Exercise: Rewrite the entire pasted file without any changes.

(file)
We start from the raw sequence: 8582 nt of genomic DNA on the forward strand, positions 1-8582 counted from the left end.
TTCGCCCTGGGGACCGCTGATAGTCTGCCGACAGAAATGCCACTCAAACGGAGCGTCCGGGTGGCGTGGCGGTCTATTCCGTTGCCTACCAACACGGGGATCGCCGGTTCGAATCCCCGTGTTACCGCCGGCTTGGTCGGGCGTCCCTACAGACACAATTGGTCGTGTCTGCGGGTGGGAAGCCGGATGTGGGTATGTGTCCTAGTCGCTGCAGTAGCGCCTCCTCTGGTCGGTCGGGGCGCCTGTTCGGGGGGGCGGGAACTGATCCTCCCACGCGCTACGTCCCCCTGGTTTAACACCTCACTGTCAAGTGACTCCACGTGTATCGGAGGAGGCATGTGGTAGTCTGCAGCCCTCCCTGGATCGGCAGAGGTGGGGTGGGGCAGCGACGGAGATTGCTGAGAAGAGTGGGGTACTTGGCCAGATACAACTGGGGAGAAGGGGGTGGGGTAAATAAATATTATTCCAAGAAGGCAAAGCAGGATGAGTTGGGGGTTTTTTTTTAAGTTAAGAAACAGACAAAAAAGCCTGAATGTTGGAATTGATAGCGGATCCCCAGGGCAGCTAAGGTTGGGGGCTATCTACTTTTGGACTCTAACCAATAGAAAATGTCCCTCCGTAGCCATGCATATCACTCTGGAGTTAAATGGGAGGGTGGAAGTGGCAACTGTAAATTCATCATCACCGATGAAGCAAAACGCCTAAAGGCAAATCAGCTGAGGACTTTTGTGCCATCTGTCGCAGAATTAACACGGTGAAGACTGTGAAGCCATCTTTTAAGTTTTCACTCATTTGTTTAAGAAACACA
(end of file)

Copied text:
We start from the raw sequence: 8582 nt of genomic DNA on the forward strand, positions 1-8582 counted from the left end.
TTCGCCCTGGGGACCGCTGATAGTCTGCCGACAGAAATGCCACTCAAACGGAGCGTCCGGGTGGCGTGGCGGTCTATTCCGTTGCCTACCAACACGGGGATCGCCGGTTCGAATCCCCGTGTTACCGCCGGCTTGGTCGGGCGTCCCTACAGACACAATTGGTCGTGTCTGCGGGTGGGAAGCCGGATGTGGGTATGTGTCCTAGTCGCTGCAGTAGCGCCTCCTCTGGTCGGTCGGGGCGCCTGTTCGGGGGGGCGGGAACTGATCCTCCCACGCGCTACGTCCCCCTGGTTTAACACCTCACTGTCAAGTGACTCCACGTGTATCGGAGGAGGCATGTGGTAGTCTGCAGCCCTCCCTGGATCGGCAGAGGTGGGGTGGGGCAGCGACGGAGATTGCTGAGAAGAGTGGGGTACTTGGCCAGATACAACTGGGGAGAAGGGGGTGGGGTAAATAAATATTATTCCAAGAAGGCAAAGCAGGATGAGTTGGGGGTTTTTTTTTAAGTTAAGAAACAGACAAAAAAGCCTGAATGTTGGAATTGATAGCGGATCCCCAGGGCAGCTAAGGTTGGGGGCTATCTACTTTTGGACTCTAACCAATAGAAAATGTCCCTCCGTAGCCATGCATATCACTCTGGAGTTAAATGGGAGGGTGGAAGTGGCAACTGTAAATTCATCATCACCGATGAAGCAAAACGCCTAAAGGCAAATCAGCTGAGGACTTTTGTGCCATCTGTCGCAGAATTAACACGGTGAAGACTGTGAAGCCATCTTTTAAGTTTTCACTCATTTGTTTAAGAAACACA